Where all the people can buy merchandise, that's all. Merely a store, not a lottery, BUT A STORE, the results of years of hard work catering to the interests of the people. NO STAMPS, no tinsel shows, no catchpenny schemes of any nature, NO BAD CHARGE ACCOUNTS (for you to pay for), NO FANCY FIXTURES, NO Expensive Delivery Systems, no P.M.'s to clerks to force you to buy unusable merchandise, no Turn-over men so you can't get out with a whole suit if you don't buy, no Fancy Expressions, no Hired Brains to write mushy, slushy advertising, no High Salaried Wallflowers - - NOTHING TO PAY FOR BUT THE GOODS YOU BUY - - on the Express Condition that YOU'RE THE BOSS and MUST be satisfied or Get Your Money Back quickernlitenin. Yours truly, RAYMOND'S
In 1919, my father ordered an overcoat from the store. It was advertised to be a revolting color, but of such good material it would wear until you were sick of it. If you thought you could stand the color, you were invited to come and "lugemoff” at ten dollars apiece. My father was so delighted with his coat he wrote to the owner of the store saying the color certainly was horrible, but the material was all the store had advertised it to be. He included an order for two more coats for friends. The letter was written in a combination of fractured grammar and backwoods spelling. Soon there was a request from Mr. Dorr to use the letter in the Raymond's advertising. This request was granted and other letters followed.
After a while, Mr. Dorr wrote my father that he would double any salary he might be getting if he would come to work full-time on advertising for the store. My father replied that he was a Congregational minister and was unable to accept the offer. Mr. Dorr's answer to this letter was that he didn't believe my father could be a minister. He said he didn't care much for preachers, but that maybe if he had known some like my father, he might have liked them better. One day when he was in Boston on ministerial business, my father appeared at the store in his 'preaching clothes" and convinced Mr. Dorr of his profession.
This beginning of the Unkle Eph is based on stories I heard my father tell. Eph is pronounced 'eef". It is short for Ephraim, a common old New England name. Why it was used here, I never heard.
Because the Boston papers in which the letters appeared are not available in this section of the country, this is a random and incomplete collection from the scattered letters saved in my father's scrapbook. Unfortunately, few of the letters are dated, The letters may be divided roughly into three categories. There are letters about the policies of the store. There are letters about current issues of the day. The largest number of letters recount the happenings in a mythological town. The town was called Toonerville for over thirteen years. The name was then changed to Smugginsville after a protest from Fontaine Fox, creator of the Toonerville Trolley cartoon, that he had been using the name longer that Raymond's, and was the creator of it.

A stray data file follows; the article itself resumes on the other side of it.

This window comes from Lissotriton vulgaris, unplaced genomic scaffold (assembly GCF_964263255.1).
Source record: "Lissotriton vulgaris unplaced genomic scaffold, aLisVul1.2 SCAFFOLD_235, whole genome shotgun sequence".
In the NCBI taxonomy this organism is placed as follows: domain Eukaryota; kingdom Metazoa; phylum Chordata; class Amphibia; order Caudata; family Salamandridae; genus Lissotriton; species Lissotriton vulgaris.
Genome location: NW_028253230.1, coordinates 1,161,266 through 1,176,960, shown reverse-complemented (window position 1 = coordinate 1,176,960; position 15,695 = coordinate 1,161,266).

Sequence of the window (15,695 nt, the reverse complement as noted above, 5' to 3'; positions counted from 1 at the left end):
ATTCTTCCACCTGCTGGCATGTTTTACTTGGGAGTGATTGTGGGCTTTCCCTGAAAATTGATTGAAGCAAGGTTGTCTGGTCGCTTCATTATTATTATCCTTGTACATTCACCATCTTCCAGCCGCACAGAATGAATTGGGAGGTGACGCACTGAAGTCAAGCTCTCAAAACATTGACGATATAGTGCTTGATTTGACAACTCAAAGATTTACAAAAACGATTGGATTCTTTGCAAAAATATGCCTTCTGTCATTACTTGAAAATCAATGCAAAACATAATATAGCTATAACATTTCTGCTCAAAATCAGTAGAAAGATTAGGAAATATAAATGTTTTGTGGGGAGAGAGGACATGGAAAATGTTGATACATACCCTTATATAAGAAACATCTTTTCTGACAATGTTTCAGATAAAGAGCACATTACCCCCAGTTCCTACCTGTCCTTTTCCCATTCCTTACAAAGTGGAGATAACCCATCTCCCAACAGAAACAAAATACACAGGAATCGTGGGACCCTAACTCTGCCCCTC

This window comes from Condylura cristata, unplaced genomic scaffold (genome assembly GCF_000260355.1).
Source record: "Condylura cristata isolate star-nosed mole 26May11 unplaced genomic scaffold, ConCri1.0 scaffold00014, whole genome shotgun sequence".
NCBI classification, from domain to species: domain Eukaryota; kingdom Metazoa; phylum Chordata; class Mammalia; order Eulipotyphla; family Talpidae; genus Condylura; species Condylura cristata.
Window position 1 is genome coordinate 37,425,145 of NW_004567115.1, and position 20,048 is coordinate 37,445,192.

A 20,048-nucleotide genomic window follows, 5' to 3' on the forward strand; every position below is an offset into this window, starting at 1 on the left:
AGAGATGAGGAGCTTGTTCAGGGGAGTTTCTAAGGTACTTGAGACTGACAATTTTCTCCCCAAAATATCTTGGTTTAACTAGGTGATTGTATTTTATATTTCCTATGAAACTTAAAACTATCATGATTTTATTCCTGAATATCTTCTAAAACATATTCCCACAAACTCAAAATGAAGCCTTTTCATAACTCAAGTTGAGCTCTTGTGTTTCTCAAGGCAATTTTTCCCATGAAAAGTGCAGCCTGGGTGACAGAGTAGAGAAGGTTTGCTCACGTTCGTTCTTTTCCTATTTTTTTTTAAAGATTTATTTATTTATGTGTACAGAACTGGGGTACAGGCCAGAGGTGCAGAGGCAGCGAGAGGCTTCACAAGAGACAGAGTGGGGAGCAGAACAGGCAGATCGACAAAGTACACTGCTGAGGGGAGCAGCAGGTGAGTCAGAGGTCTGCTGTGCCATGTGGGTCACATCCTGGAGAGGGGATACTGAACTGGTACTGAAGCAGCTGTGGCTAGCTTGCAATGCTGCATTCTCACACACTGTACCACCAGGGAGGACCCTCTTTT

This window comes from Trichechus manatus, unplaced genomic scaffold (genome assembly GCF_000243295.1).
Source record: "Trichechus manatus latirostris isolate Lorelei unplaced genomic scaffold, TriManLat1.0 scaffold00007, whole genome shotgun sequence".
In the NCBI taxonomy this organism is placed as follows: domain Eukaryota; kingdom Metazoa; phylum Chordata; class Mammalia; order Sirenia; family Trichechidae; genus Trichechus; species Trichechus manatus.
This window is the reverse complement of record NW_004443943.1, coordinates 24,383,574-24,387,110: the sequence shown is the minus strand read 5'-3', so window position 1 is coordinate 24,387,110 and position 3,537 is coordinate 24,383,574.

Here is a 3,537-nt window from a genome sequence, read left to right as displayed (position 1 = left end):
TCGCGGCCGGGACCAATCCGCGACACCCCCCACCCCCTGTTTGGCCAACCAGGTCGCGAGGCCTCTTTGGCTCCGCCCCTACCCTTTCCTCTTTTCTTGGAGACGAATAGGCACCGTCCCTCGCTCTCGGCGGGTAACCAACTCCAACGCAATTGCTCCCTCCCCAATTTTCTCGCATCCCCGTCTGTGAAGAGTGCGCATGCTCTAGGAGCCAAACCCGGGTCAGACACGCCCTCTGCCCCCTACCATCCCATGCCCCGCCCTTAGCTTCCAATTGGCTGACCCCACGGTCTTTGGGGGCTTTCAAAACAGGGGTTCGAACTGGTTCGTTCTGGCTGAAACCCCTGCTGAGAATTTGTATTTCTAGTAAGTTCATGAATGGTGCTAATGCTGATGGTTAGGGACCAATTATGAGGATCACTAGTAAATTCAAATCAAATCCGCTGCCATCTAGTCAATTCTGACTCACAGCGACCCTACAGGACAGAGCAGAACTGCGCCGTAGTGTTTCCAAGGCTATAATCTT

A group of village characters was developed through the letters. These included Eph's wife, Ant Mary; Mr. and Mrs. Si Toiler; Algy Perkins, the city farmer; Ez Donlin; Mis Baskum, who was over three hundred; and Bat Conner, the village drunkard. So much interest was created in Unkle Eph and his village friends that in 1926 Mr. Dorr decided to have them visit the store in person and hold a gigantic sale while they were there. This first Unkle Eph Day was such a success, that it became a semi-annual event until 1942. The village characters were all dressed in costume and made up in character. The celebration included an early-morning parade through the downtown Boston streets, complete with a hayrick drawn by oxen, village cops, and a band. The Toonerville inhabitants spent the day at the store greeting their friends. My father was, for all these years, Unkle Eph at these celebrations.
The advertising for Unkle Eph days was always extensive. Often, it was a separate section of the Boston papers set up to look like a different newspaper. This section would be entitled 'The Toonerville Trumpet - It Blows Its Own Horn.' Occasionally, The Trumpet would be completely separate from the newspapers. On one such occasion, several thousand copies were sold for a cent apiece by the regular newsboys. It was done as a stunt, but it is probably the only time a store sold its own advertising. The employees of Raymond's, the people in the town of Slatersville, Rhode Island, where my father preached, and family friends knew that my father and Unkle Eph were the same person. However, the fact was not published and the usual assumption was that the letters were the creation of either Mr. Dorr or of an advertising agent. In 1934 a book about Raymond's was published. It was `Hayseed and Sawdust, The Story of Raymond's, Where U Bot The Hat' by Frank I. Dorr. This book was largely ghost-written by my father. This book never says that Mr. Dorr is Unkle Eph, but when one Boston paper reviewed the book, the headline read, 'Unkle Eph Finally Tells His Story.' It was not until the early forties that Unkle Eph was identified by name as a Rhode Island minister in the Boston papers.
My father never compiled a glossary to guide himself in the spelling or words he used in the letters. He just sat down and wrote the letters. Apparently the letters were not edited before they were published. There are many inconsistencies in the spelling of the same word. Uncle and Unkle are used interchangeably, sometimes in the same letter.
By Agnes Little (1962)
Thank you, David!! Long live innovation and the spirit to be UNIQUE!
Boston born, Brookline raised Retro Boston Cultural Historian and very eager to get as many memories, photos and newspaper adverts of the once grand stores of the Downtown Boston we all knew and loved. Also I am very busy researching Boston area churches of the past that have since closed or merged into others. All who remember are welcome to contact me with their thoughts, memories and photos to add to any of my blogs.